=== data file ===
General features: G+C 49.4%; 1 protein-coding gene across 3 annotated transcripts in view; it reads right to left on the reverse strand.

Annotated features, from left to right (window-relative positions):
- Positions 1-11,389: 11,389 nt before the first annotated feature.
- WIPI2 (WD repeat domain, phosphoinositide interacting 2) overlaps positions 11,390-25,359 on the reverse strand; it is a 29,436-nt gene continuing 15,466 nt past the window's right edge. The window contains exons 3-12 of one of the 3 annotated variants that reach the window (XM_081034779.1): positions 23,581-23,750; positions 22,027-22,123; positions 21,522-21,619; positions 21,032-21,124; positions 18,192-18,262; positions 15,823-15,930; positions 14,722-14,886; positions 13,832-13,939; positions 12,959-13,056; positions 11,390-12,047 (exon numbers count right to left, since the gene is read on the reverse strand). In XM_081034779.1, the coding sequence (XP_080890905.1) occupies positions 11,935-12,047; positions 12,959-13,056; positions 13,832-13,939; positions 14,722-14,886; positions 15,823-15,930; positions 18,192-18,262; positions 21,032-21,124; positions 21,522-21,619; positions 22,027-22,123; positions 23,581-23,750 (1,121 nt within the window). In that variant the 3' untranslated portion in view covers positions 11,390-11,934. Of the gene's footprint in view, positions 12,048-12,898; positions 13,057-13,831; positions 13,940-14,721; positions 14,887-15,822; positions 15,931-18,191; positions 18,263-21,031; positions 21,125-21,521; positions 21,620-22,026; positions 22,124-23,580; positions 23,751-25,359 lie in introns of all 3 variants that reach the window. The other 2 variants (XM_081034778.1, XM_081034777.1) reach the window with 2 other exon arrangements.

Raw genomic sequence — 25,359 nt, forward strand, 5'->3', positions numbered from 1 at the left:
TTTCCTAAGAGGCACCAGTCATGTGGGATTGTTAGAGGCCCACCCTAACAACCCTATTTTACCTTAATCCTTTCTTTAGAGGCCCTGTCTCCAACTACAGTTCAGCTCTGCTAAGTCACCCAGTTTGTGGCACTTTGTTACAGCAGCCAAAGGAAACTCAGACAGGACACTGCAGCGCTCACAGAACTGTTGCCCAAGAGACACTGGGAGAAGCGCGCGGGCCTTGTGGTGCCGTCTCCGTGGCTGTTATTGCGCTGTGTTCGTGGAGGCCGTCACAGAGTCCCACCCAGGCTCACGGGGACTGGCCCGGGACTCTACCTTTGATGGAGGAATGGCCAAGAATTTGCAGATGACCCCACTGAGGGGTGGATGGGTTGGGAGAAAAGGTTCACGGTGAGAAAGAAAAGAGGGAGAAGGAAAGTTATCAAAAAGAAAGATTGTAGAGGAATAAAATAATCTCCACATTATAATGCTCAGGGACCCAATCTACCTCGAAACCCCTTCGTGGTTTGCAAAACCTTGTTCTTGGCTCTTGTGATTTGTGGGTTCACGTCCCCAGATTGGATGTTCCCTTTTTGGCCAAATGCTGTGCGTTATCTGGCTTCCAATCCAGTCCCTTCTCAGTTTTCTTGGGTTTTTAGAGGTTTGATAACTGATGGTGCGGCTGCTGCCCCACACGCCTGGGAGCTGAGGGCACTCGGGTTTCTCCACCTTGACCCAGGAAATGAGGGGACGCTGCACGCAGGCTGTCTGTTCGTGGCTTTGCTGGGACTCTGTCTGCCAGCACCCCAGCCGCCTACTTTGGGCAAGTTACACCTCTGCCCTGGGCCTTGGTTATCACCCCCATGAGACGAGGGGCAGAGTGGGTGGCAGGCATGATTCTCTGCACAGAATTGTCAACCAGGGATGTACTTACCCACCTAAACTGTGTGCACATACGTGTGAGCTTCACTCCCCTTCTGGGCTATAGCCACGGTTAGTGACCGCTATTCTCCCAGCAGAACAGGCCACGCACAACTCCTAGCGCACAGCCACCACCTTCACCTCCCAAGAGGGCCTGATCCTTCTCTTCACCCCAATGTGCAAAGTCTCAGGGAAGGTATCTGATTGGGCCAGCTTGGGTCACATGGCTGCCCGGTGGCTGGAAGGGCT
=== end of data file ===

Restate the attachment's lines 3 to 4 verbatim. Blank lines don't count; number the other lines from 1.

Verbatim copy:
- Positions 1-11,389: 11,389 nt before the first annotated feature.
- WIPI2 (WD repeat domain, phosphoinositide interacting 2) overlaps positions 11,390-25,359 on the reverse strand; it is a 29,436-nt gene continuing 15,466 nt past the window's right edge. The window contains exons 3-12 of one of the 3 annotated variants that reach the window (XM_081034779.1): positions 23,581-23,750; positions 22,027-22,123; positions 21,522-21,619; positions 21,032-21,124; positions 18,192-18,262; positions 15,823-15,930; positions 14,722-14,886; positions 13,832-13,939; positions 12,959-13,056; positions 11,390-12,047 (exon numbers count right to left, since the gene is read on the reverse strand). In XM_081034779.1, the coding sequence (XP_080890905.1) occupies positions 11,935-12,047; positions 12,959-13,056; positions 13,832-13,939; positions 14,722-14,886; positions 15,823-15,930; positions 18,192-18,262; positions 21,032-21,124; positions 21,522-21,619; positions 22,027-22,123; positions 23,581-23,750 (1,121 nt within the window). In that variant the 3' untranslated portion in view covers positions 11,390-11,934. Of the gene's footprint in view, positions 12,048-12,898; positions 13,057-13,831; positions 13,940-14,721; positions 14,887-15,822; positions 15,931-18,191; positions 18,263-21,031; positions 21,125-21,521; positions 21,620-22,026; positions 22,124-23,580; positions 23,751-25,359 lie in introns of all 3 variants that reach the window. The other 2 variants (XM_081034778.1, XM_081034777.1) reach the window with 2 other exon arrangements.